United States of America, Defendant-appellee, v. James L. Ivey, Plaintiff-appellant, 414 F.2d 199 (5th Cir. 1969)Annotate this Case
Towner Leeper, El Paso, Tex., for appellant.
Marvin T. Butler, U. S. Atty., El Paso, Tex., Lee A. Jackson, Atty., Johnnie M. Walters, Asst. Atty. Gen., Harry Marselli, Jr., Harry Baum, Edward Lee Rogers, Attys., Department of Justice, Washington, D. C., for appellee.
Before JOHN R. BROWN, Chief Judge, and THORNBERRY and MORGAN, Circuit Judges.
LEWIS R. MORGAN, Circuit Judge:
Pursuant to new Rule 18 of the Rules of this court, we have concluded on the merits that this case is of such character as not to justify oral argument and have directed the clerk to place the case on the Summary Calendar and to notify the parties in writing. See Murphy v. Houma Well Service, 5 Cir., 1969, 409 F.2d 804, Part I.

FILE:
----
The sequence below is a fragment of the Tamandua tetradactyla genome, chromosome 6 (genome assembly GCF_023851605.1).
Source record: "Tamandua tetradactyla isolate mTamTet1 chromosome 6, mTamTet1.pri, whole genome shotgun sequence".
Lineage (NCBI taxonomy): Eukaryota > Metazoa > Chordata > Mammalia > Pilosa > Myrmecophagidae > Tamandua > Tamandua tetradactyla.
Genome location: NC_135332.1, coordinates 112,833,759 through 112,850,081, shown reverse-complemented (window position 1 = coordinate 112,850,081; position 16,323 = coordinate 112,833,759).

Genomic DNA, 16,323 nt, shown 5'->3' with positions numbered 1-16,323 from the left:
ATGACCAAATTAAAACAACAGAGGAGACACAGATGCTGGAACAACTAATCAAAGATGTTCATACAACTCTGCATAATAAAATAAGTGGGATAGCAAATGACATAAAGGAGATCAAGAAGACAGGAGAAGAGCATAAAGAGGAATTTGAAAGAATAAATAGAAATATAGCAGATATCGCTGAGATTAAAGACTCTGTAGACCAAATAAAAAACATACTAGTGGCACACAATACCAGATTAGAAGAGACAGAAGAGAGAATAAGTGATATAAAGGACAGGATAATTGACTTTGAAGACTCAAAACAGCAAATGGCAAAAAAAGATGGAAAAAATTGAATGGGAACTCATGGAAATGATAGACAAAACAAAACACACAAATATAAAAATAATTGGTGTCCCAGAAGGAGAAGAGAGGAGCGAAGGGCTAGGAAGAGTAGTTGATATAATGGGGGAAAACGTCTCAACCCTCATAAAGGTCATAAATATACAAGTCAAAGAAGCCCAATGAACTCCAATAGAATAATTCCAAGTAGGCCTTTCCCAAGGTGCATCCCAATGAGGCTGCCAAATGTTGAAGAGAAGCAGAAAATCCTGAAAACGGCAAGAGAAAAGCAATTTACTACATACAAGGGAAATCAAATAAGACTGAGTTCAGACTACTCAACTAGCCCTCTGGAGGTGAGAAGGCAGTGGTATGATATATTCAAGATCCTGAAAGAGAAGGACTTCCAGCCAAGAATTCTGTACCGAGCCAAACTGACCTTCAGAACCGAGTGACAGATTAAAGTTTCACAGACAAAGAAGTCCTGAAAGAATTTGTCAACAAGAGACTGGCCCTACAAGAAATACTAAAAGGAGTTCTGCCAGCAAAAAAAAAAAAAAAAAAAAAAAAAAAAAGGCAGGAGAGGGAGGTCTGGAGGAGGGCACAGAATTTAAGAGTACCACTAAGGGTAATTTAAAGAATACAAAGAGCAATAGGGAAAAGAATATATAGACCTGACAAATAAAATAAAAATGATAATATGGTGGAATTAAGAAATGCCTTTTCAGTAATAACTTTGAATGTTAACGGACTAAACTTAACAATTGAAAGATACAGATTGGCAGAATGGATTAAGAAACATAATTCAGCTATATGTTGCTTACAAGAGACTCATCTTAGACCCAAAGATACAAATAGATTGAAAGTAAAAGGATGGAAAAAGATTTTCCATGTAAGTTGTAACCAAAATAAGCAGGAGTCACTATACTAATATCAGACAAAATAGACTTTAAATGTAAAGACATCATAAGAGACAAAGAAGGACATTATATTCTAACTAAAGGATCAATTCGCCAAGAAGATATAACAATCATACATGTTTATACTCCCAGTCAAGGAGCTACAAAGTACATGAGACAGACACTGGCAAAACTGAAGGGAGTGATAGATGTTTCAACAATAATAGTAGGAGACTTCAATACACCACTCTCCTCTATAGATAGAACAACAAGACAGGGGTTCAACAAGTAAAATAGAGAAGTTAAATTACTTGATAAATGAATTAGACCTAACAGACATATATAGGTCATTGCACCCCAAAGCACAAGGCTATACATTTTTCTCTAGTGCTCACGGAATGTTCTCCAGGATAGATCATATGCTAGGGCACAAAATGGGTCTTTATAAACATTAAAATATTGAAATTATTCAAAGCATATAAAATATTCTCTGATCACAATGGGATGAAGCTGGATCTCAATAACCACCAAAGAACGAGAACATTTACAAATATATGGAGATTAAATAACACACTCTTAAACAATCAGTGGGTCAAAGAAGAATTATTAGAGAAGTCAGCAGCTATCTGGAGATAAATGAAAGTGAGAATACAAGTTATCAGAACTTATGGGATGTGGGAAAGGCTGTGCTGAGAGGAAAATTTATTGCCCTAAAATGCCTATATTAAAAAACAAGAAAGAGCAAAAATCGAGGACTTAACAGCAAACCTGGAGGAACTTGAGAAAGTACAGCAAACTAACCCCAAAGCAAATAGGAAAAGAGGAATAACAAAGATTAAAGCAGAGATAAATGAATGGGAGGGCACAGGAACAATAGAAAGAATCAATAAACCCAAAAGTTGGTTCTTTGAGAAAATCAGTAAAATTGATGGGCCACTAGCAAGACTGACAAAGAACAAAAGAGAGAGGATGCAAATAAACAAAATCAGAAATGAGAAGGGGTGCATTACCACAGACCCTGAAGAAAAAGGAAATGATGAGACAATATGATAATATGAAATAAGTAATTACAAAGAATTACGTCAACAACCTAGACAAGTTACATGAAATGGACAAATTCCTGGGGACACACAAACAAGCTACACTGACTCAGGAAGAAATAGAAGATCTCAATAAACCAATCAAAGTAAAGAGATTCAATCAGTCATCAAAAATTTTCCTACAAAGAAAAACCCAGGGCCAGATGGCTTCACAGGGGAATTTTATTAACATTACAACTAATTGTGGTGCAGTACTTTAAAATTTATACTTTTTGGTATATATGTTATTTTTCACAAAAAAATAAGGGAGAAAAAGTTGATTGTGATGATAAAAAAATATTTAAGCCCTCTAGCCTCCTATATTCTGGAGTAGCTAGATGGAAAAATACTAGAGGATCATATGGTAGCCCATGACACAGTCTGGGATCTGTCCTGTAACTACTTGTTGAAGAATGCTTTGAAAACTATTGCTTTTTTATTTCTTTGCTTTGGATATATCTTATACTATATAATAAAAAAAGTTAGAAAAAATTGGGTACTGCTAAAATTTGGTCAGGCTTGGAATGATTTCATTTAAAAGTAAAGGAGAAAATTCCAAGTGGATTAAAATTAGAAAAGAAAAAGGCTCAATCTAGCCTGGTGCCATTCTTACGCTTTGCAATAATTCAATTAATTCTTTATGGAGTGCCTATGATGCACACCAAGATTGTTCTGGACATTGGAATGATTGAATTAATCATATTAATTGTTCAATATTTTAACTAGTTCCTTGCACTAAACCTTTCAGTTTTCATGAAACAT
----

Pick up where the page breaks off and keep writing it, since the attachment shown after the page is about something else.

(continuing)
This litigation involves the 1959 tax liability of the appellant taxpayer James L. Ivey, a cash basis taxpayer who is a cotton farmer in the lower El Paso Valley, Texas. The appeal concerns income tax in the amount of $8,665.13 for that year, plus interest. Taxpayer filed his complaint in the District Court for a refund and the Court, sitting without a jury, found adversely to taxpayer.
During the years 1954 through 1959, James L. Ivey farmed cotton in the El Paso Valley. After harvesting his cotton crop in the Fall of the year, he would enter into a contractual relationship with R. T. Hoover & Company, Inc., a cotton brokerage firm in El Paso for the marketing of his cotton. Insofar as is relevant here, the contracts, between Ivey and Hoover for each of the years 1955 through 1959 were substantially the same. The contract covering taxpayer's 1957-58 season provided as follows: